Water spinach: growing, harvesting & benefits


As a child, I played every day in the garden in front of my house in my home town of Rheinlandpflanz. There, my interest in nature grew, as did my aspirations to become a natural scientist. I now study horticultural phytotechnology and am currently writing my bachelor’s thesis on the topic of crop protection in orchards. Since living Berlin, I have become particularly interested in improving the quality of life in cities with the help of plants.

Favourite fruit: figs, passion fruit, berries, limes and oranges.
Favourite vegetables: potatoes, garlic, tomatoes, pickles, lamb’s lettuce and rocket.

Water spinach is a versatile plant that offers a refreshing change from lettuce and spinach. In Asian cuisine, the vegetable is quite popular.

Water spinach growing in water
As the name suggests, water spinach likes to grow in water [Photo: NATTAPON JUIJAIYEN/ Shutterstock.com]

Water spinach (Ipomoea aquatica) did not get its name by chance: it is cultivated under very humid, often wet conditions. As delicious as it is, achieving a good yield from a UK garden takes some dedication. We explain step by step how to successfully grow water spinach. For die-hard lovers of Asian cuisine, it may be worth the effort, as freshly grown water spinach is hard to come by in Europe.

Water spinach: origin and properties

Like the sweet potato, water spinach belongs to the genus Ipomoea and the family Convolvulaceae. The vegetable has a few different names depending on the country, such as phak bung in Thailand and kangkong in Indonesia. As the epithet aquatica indicates, in its native habitat, water spinach is found in streams, ponds, rivers and flooded rice fields. Its range spans the tropical and subtropical zones. Nowadays it can be found in many different regions. In our latitudes, however, the herb can only thrive under artificial conditions such as in a greenhouse − it is simply too cold outdoors. In warm climates, the plant is perennial. However, as the plant is not hardy, Ipomoea aquatica‘s life span is limited to one year in locations with colder temperatures. In both cases, the vegetable usually flowers between June and early autumn.

Tip: Water spinach is sometimes called morning glory. This can lead to confusion, however, because many members of the Convolvulaceae family go by the same name. We will introduce you to an ornamental fire vine (Ipomoea lobata), also called Spanish Flag or firecracker vine, in another article.

The marsh plant has thick, hollow stems on which the leaves grow in an alternating pattern. Water spinach leaves can be ovate to lanceolate, and the leaf stalk is arrow- or heart-shaped and tapers to the end of the leaf. All water spinach varieties can be classified into two types depending on their leaf shape and site requirements:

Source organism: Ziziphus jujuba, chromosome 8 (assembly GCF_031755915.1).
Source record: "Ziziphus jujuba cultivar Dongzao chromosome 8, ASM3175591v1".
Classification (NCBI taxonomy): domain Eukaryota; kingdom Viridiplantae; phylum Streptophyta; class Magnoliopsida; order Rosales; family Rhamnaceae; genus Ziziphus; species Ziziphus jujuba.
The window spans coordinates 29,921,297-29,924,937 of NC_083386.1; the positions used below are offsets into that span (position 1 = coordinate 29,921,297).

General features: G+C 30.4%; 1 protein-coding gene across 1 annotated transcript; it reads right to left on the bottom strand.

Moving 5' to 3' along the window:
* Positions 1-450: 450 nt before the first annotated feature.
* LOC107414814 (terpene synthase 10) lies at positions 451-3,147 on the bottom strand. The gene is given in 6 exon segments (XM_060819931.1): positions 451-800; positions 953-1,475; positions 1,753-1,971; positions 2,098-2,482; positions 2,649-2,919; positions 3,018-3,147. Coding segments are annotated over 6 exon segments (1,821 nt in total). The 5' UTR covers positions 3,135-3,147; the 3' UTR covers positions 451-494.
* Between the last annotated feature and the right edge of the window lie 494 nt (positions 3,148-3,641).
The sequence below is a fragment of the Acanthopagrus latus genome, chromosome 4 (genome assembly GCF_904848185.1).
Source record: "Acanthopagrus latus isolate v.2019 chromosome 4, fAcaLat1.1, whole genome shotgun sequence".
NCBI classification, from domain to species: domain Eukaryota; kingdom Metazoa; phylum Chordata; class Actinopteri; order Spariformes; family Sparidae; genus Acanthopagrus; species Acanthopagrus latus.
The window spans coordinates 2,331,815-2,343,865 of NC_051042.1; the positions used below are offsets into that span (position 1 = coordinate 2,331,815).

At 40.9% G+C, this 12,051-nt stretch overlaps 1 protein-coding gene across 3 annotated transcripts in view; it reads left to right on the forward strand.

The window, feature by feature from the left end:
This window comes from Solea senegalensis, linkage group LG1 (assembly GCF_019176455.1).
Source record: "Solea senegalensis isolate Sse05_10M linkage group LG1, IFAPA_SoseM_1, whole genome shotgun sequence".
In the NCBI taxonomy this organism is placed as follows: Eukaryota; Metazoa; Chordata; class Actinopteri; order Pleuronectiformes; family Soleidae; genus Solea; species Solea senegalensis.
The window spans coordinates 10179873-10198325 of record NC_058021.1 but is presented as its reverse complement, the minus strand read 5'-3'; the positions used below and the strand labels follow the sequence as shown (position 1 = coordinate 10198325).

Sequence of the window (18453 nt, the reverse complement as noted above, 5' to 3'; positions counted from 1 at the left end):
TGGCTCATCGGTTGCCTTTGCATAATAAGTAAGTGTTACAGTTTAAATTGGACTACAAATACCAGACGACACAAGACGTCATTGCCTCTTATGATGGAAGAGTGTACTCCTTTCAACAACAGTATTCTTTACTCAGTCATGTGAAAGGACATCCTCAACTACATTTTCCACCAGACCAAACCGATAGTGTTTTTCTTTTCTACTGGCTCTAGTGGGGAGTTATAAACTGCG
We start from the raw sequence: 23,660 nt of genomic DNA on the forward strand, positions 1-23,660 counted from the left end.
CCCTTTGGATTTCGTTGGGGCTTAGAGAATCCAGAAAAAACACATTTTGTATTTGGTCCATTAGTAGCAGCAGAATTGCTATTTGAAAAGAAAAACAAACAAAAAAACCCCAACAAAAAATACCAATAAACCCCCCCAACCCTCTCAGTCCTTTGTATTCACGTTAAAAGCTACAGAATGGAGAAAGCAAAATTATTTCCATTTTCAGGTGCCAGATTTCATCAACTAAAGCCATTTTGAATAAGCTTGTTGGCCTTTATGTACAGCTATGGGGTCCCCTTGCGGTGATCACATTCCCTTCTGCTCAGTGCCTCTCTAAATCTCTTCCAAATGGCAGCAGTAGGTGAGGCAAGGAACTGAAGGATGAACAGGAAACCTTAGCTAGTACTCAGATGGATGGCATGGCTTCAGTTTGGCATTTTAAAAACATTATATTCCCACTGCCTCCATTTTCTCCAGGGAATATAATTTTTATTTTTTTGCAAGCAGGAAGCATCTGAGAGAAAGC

• Green stem water spinach (Ching Quat): narrow, pointed leaves; adapted to moist, wet soil; can thrive in the garden, if it is kept constantly wet; bears white flowers
  • White stem water spinach (Pak Quat): grows in an aquatic environment; broad leaves; bears pink flowers

The white to pale purple flowers are bee-friendly and attract butterflies. The funnel-shaped form is also characteristic to many other Convolvulaceae, such as hedge bindweed (Calystegia sepium). Its capsule fruits are ovoid, brown, seven to ten centimetres long and contain dark brown seeds. Whether creeping or floating, water spinach plants are fast-growing and can grow up to three metres long.

How to grow water spinach

Depending on the variety, water spinach is grown in water or soil.

For the most part, the plant can be sown indoors on a windowsill or in a greenhouse all year round. However, if you plan to cultivate your water spinach in the garden, it is best to pre-cultivate at the end of February or beginning of March. It is vital the plant gets plenty of sun. Water spinach also needs to be kept warm and protected from wind. In the UK, these conditions are easiest to provide in a greenhouse. Then, during the cooler months with less daylight, simply use a plant lamp in the greenhouse to make up the difference. For outdoor cultivation, be sure to use insulating boards made of wood or polystyrene to protect your water spinach against the cold. Use troughs as planters for hydroponics, and use raised beds for substrate culture.

As the name suggests, water spinach needs perpetually moist roots. While this is not a problem for water spinach grown with hydroponics, the soil of substrate culture should always be kept moist. Additionally, water spinach seeds need temperatures between 16 and 18 °C to germinate. For water spinach types that need substrate culture, the seeds should be soaked overnight in clear water before sowing them one centimetre deep in the soil.